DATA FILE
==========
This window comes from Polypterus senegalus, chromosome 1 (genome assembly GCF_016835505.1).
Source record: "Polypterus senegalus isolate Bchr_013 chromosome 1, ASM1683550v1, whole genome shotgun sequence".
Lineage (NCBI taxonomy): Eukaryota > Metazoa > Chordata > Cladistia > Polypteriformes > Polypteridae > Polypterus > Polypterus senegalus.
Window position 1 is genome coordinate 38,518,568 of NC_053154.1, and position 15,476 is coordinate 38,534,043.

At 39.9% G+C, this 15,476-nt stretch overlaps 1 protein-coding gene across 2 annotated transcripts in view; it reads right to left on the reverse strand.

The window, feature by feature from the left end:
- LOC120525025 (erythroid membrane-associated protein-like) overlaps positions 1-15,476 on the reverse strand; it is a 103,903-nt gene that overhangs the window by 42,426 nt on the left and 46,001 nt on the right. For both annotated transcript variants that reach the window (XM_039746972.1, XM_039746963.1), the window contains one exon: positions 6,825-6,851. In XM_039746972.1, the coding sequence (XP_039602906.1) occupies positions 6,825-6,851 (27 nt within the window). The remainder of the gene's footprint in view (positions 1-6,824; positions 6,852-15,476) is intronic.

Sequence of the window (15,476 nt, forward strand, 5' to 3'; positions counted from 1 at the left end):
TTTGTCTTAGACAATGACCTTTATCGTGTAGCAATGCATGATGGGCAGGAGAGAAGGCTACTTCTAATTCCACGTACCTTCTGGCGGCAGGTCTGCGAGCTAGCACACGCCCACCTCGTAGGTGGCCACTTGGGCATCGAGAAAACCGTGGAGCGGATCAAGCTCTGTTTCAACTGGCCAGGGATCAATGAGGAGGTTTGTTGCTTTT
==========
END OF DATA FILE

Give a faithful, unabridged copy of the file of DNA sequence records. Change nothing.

This window comes from Polypterus senegalus, chromosome 1 (genome assembly GCF_016835505.1).
Source record: "Polypterus senegalus isolate Bchr_013 chromosome 1, ASM1683550v1, whole genome shotgun sequence".
Lineage (NCBI taxonomy): Eukaryota > Metazoa > Chordata > Cladistia > Polypteriformes > Polypteridae > Polypterus > Polypterus senegalus.
Window position 1 is genome coordinate 38,518,568 of NC_053154.1, and position 15,476 is coordinate 38,534,043.

At 39.9% G+C, this 15,476-nt stretch overlaps 1 protein-coding gene across 2 annotated transcripts in view; it reads right to left on the reverse strand.

The window, feature by feature from the left end:
- LOC120525025 (erythroid membrane-associated protein-like) overlaps positions 1-15,476 on the reverse strand; it is a 103,903-nt gene that overhangs the window by 42,426 nt on the left and 46,001 nt on the right. For both annotated transcript variants that reach the window (XM_039746972.1, XM_039746963.1), the window contains one exon: positions 6,825-6,851. In XM_039746972.1, the coding sequence (XP_039602906.1) occupies positions 6,825-6,851 (27 nt within the window). The remainder of the gene's footprint in view (positions 1-6,824; positions 6,852-15,476) is intronic.

Sequence of the window (15,476 nt, forward strand, 5' to 3'; positions counted from 1 at the left end):
TTTGTCTTAGACAATGACCTTTATCGTGTAGCAATGCATGATGGGCAGGAGAGAAGGCTACTTCTAATTCCACGTACCTTCTGGCGGCAGGTCTGCGAGCTAGCACACGCCCACCTCGTAGGTGGCCACTTGGGCATCGAGAAAACCGTGGAGCGGATCAAGCTCTGTTTCAACTGGCCAGGGATCAATGAGGAGGTTTGTTGCTTTT